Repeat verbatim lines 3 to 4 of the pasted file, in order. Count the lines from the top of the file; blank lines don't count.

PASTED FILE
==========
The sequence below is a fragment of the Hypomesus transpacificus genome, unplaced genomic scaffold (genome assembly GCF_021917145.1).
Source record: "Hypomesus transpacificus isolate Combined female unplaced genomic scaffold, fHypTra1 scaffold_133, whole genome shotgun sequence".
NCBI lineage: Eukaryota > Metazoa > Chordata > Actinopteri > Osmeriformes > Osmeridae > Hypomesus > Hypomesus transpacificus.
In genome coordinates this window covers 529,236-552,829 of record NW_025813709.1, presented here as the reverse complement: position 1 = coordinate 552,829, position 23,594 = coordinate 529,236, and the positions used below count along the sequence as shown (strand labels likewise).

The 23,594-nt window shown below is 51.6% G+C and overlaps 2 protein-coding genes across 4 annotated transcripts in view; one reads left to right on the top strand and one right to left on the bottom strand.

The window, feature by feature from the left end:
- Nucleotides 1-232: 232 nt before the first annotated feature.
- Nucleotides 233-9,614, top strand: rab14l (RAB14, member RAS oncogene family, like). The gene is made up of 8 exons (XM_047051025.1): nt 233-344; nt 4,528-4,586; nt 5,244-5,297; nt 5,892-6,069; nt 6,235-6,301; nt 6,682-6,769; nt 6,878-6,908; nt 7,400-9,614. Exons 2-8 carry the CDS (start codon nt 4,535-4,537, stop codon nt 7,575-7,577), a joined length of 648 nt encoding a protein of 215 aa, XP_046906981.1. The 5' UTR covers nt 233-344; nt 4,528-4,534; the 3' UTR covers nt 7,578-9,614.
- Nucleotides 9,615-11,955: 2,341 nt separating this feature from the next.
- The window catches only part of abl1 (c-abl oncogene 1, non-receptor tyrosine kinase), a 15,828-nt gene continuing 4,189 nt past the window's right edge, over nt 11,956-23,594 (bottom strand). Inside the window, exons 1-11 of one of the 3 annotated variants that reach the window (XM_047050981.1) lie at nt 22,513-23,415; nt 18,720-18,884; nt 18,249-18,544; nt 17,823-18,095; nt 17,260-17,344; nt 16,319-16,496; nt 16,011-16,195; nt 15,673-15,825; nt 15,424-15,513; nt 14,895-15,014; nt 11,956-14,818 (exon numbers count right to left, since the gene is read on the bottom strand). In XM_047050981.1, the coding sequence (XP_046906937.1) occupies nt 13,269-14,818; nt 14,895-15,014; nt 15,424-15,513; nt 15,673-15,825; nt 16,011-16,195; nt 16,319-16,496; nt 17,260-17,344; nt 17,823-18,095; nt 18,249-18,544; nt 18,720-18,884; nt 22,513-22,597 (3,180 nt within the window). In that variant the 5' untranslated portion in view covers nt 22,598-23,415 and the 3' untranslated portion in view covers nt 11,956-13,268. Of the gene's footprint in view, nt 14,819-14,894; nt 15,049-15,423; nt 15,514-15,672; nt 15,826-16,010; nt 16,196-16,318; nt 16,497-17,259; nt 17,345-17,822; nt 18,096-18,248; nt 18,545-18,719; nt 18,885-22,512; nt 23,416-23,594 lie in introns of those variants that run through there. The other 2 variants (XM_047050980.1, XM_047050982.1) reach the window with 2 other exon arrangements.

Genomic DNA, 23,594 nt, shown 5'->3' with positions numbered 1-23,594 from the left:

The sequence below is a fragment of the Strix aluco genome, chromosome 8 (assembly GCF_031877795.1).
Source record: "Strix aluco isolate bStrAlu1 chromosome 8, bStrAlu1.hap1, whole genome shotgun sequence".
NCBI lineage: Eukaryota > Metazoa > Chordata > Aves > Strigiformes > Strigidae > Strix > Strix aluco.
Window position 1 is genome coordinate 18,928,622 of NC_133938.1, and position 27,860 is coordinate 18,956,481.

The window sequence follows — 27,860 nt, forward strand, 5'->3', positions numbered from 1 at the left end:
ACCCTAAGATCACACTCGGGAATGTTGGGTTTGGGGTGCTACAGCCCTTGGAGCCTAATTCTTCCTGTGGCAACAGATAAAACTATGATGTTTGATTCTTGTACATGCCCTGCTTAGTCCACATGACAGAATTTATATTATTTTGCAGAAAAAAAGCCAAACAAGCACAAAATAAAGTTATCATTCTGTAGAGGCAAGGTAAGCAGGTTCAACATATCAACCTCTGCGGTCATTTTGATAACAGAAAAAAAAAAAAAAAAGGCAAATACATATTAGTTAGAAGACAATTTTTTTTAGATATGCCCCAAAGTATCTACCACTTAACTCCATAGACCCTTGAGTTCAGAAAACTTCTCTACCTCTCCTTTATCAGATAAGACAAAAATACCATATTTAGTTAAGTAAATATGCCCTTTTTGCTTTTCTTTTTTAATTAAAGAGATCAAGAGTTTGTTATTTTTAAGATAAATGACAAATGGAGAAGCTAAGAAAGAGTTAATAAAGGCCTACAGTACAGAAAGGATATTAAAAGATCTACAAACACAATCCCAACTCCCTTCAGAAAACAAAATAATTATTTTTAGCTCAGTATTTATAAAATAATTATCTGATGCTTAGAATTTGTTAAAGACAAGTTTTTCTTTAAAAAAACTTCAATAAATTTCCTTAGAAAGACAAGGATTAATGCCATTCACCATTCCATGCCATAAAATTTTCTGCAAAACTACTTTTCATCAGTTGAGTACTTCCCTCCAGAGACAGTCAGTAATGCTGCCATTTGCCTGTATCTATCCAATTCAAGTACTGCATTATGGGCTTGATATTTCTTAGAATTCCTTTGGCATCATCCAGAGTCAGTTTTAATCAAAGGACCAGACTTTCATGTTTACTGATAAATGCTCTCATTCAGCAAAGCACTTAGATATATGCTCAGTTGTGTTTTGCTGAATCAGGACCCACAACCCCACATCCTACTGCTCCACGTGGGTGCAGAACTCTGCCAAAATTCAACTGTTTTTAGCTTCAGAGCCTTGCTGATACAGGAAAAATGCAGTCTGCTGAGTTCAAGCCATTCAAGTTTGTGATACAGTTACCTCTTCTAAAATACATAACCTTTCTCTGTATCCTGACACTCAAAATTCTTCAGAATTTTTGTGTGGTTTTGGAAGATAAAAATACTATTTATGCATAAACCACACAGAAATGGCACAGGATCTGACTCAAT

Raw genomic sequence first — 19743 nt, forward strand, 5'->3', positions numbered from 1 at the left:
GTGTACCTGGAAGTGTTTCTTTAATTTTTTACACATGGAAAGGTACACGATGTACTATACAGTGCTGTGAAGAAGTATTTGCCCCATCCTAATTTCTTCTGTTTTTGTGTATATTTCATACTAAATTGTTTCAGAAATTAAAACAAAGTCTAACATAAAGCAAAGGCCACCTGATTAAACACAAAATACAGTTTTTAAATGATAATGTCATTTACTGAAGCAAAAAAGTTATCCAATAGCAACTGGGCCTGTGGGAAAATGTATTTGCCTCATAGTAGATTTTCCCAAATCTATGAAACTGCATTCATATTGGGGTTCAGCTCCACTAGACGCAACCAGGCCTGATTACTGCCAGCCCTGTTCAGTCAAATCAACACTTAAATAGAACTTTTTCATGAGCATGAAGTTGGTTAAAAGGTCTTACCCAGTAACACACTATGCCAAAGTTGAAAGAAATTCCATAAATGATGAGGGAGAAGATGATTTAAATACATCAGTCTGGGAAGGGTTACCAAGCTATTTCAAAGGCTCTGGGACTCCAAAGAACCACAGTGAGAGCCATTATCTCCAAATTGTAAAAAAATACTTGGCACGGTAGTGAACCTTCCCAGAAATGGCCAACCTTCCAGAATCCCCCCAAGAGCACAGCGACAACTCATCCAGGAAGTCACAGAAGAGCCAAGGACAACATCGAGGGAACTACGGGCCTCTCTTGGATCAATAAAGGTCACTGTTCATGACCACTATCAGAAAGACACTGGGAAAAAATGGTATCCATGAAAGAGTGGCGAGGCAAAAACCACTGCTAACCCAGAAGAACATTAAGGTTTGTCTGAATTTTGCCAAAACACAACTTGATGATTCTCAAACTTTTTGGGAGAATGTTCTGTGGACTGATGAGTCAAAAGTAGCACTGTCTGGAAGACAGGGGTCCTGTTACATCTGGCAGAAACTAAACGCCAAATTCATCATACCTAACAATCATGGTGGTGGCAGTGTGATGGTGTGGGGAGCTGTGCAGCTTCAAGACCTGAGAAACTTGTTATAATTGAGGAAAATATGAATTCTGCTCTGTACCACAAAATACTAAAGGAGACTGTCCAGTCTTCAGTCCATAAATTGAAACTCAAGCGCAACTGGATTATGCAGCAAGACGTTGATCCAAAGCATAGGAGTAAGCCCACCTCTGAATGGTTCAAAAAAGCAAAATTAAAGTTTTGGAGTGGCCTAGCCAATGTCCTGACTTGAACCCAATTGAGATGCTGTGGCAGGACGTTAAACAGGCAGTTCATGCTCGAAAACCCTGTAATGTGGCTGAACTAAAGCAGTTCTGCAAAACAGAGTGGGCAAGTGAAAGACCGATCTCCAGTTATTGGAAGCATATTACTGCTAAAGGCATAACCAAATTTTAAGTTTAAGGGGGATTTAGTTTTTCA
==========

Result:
NCBI lineage: Eukaryota > Metazoa > Chordata > Actinopteri > Osmeriformes > Osmeridae > Hypomesus > Hypomesus transpacificus.
In genome coordinates this window covers 529,236-552,829 of record NW_025813709.1, presented here as the reverse complement: position 1 = coordinate 552,829, position 23,594 = coordinate 529,236, and the positions used below count along the sequence as shown (strand labels likewise).